- President Joe Biden’s Department of Agriculture is dishing out $6 million to state agencies so they can advance “racial equity” in programs that train food stamp program participants, according to a grant application released in June.
- States that run a Supplemental Nutrition Assistance Program (SNAP) must demonstrate their employment and training (E&T) program will collect data to promote racial equity.
- The Department of Agriculture released an equity action plan in April that explained how the agency has been ordered to “incorporate equity into farm, family, and food programs that touch every American’s life – including fortifying civil rights where improvements need to be made.”
The Department of Agriculture is offering roughly $6 million to state agencies so they can advance “racial equity” in a training program used to assist food stamp program participants, according to a federal grant application.
The grant is in connection with the Supplemental Nutrition Assistance Program’s (SNAP) employment and training program (E&T) that helps food stamp participants “gain skills, education, training, and experience that lead to good, stable jobs and greater economic stability.” It was released roughly two weeks ago and applications are due by late August.
“Proposed projects should ultimately advance the ability of States to use data to continually assess and adapt SNAP E&T policy and operations to improve and maintain equitable access and outcomes of E&T programs for all participants,” the grant says.
The Democratic Party’s lurch toward equity, which emphasizes equality of outcome, has been criticized by Republicans as discriminatory. Equity is defined as “the consistent and systematic fair, just, and impartial treatment of all individuals, including individuals who belong to underserved communities that have been denied such treatment,” according to the White House.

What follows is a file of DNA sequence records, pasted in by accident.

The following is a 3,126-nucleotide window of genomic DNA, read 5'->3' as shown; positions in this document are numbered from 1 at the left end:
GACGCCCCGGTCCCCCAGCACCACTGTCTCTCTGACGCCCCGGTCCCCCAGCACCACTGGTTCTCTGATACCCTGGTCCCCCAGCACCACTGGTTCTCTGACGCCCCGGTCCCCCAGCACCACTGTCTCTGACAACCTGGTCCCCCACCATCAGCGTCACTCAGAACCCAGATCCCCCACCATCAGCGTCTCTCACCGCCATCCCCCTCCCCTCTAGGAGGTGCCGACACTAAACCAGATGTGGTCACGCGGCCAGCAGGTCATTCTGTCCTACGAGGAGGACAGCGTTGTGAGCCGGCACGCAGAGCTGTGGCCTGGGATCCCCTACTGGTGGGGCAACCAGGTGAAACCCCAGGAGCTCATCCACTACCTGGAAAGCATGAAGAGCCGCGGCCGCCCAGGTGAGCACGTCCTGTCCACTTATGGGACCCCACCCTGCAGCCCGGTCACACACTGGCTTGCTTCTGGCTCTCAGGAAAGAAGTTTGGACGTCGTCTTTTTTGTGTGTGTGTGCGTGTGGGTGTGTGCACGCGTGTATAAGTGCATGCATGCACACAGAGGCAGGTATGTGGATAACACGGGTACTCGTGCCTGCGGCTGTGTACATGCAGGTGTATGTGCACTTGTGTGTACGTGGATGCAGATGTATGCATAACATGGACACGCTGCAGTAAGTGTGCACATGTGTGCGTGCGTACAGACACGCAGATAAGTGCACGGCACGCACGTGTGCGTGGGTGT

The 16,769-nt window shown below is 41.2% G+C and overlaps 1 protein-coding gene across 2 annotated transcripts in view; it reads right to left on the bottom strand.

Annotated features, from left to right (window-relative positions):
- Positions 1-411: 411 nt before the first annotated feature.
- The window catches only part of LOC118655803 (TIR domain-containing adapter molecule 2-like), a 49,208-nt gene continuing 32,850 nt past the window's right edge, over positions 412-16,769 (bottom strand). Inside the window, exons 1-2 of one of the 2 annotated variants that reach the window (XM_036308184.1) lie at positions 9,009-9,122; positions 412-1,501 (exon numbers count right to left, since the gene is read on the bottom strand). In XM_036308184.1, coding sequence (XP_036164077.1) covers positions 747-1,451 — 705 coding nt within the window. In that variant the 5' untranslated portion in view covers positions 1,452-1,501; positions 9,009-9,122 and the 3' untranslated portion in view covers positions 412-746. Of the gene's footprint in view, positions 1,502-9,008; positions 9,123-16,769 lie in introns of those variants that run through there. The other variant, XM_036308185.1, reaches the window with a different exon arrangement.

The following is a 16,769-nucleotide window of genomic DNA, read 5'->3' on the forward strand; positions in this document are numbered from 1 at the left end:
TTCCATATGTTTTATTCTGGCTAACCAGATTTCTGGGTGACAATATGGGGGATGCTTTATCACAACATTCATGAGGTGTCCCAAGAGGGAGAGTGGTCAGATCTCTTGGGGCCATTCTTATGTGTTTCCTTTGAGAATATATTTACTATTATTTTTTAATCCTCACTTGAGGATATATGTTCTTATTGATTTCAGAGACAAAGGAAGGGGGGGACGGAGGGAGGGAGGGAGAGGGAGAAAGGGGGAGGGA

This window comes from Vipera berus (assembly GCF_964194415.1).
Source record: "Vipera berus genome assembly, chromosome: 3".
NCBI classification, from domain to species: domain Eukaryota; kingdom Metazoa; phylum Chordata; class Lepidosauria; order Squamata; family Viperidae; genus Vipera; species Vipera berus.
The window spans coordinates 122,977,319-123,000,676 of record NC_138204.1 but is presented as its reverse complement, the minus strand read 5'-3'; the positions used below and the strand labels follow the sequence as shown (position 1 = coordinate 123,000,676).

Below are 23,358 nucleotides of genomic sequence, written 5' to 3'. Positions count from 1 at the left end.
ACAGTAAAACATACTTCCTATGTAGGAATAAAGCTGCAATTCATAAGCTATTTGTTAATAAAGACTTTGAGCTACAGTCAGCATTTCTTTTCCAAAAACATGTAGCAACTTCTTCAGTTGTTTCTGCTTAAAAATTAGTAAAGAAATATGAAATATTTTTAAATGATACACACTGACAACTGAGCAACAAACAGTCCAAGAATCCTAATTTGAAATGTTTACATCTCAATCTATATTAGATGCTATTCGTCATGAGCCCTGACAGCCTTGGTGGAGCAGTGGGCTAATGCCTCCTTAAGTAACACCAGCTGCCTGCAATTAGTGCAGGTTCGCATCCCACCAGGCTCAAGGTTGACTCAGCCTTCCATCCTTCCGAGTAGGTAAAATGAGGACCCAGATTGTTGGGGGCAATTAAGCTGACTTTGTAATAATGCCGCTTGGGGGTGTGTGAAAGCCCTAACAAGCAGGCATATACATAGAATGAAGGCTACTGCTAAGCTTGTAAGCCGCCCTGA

Every state in the U.S. must operate a SNAP E&T program and agencies receive federal funding annually for program upkeep, according to the department. E&T programs “hold significant potential in advancing equity for underserved populations,” however states might not have the experience or resources to evaluate whether they are acting “equitable,” the grant says.
Programs do not currently have a “user-friendly way to collect data” to promote racial equity, says the grant. In order to qualify for the funding, states are required to collect data on E&T program participants.
Applicants are supposed to provide the Biden administration information on whether their group’s leadership is diverse and examine if their E&T programs may be fostering “inequitable outcomes,” such as in the case of food stamp participation.
“How will the project reduce racial/ethnic disparities in participation and outcomes of SNAP E&T programming? How will the project promote equity?” says the grant application.
Equity has continued to be a priority of the Biden administration. Biden signed an executive order on his first day in office rescinding a Trump-era order that banning federal contractors from offering diversity programs and trainings in workplaces and also directed federal agencies to conduct “equity assessments.”
Biden also signed an order in June 2021 that directed federal agencies to require diversity trainings. The order was intended “to advance diversity, equity, inclusion, and accessibility in the Federal workforce” and directed the Office of Personnel Management to review wage regulations to ensure there is “pay equity.”
The Department of Agriculture released an equity action plan in April that was “in support” of Biden’s January 2021 order. The plan described how the agency’s programs have been ordered to “incorporate equity into farm, family, and food programs that touch every American’s life – including fortifying civil rights where improvements need to be made.”
The Department of Agriculture did not respond to TheDCNF’s request for comment, nor did The White House.
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